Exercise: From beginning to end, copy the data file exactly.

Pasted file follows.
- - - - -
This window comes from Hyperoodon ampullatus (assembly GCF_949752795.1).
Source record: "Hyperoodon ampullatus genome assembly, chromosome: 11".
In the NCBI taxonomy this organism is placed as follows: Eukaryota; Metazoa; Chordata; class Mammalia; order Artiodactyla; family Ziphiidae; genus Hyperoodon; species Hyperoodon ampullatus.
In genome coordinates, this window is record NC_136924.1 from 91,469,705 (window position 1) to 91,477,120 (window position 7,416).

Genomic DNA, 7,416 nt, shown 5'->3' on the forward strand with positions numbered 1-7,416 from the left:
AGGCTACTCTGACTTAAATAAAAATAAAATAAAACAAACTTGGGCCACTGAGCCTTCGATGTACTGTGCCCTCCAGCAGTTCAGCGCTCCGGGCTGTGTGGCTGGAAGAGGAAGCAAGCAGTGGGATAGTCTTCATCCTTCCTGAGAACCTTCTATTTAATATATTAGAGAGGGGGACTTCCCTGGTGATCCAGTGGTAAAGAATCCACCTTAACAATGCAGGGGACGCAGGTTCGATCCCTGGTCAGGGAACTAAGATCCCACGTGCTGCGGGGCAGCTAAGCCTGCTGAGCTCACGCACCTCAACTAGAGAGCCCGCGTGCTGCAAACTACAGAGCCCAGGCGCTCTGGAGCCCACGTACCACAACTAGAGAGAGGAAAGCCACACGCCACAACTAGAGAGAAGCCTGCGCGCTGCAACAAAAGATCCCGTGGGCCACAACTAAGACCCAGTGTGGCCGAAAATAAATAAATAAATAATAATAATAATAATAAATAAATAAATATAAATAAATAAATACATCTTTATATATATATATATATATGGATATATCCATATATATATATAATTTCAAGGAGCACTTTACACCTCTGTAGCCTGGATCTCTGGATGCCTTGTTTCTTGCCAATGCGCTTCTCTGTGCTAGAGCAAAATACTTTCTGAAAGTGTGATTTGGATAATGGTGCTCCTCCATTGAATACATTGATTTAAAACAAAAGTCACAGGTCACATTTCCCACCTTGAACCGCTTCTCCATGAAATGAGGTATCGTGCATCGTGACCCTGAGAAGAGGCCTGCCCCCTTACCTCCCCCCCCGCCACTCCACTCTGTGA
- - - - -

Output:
This window comes from Hyperoodon ampullatus (assembly GCF_949752795.1).
Source record: "Hyperoodon ampullatus genome assembly, chromosome: 11".
In the NCBI taxonomy this organism is placed as follows: Eukaryota; Metazoa; Chordata; class Mammalia; order Artiodactyla; family Ziphiidae; genus Hyperoodon; species Hyperoodon ampullatus.
In genome coordinates, this window is record NC_136924.1 from 91,469,705 (window position 1) to 91,477,120 (window position 7,416).

Genomic DNA, 7,416 nt, shown 5'->3' on the forward strand with positions numbered 1-7,416 from the left:
AGGCTACTCTGACTTAAATAAAAATAAAATAAAACAAACTTGGGCCACTGAGCCTTCGATGTACTGTGCCCTCCAGCAGTTCAGCGCTCCGGGCTGTGTGGCTGGAAGAGGAAGCAAGCAGTGGGATAGTCTTCATCCTTCCTGAGAACCTTCTATTTAATATATTAGAGAGGGGGACTTCCCTGGTGATCCAGTGGTAAAGAATCCACCTTAACAATGCAGGGGACGCAGGTTCGATCCCTGGTCAGGGAACTAAGATCCCACGTGCTGCGGGGCAGCTAAGCCTGCTGAGCTCACGCACCTCAACTAGAGAGCCCGCGTGCTGCAAACTACAGAGCCCAGGCGCTCTGGAGCCCACGTACCACAACTAGAGAGAGGAAAGCCACACGCCACAACTAGAGAGAAGCCTGCGCGCTGCAACAAAAGATCCCGTGGGCCACAACTAAGACCCAGTGTGGCCGAAAATAAATAAATAAATAATAATAATAATAATAAATAAATAAATATAAATAAATAAATACATCTTTATATATATATATATATATGGATATATCCATATATATATATAATTTCAAGGAGCACTTTACACCTCTGTAGCCTGGATCTCTGGATGCCTTGTTTCTTGCCAATGCGCTTCTCTGTGCTAGAGCAAAATACTTTCTGAAAGTGTGATTTGGATAATGGTGCTCCTCCATTGAATACATTGATTTAAAACAAAAGTCACAGGTCACATTTCCCACCTTGAACCGCTTCTCCATGAAATGAGGTATCGTGCATCGTGACCCTGAGAAGAGGCCTGCCCCCTTACCTCCCCCCCCGCCACTCCACTCTGTGA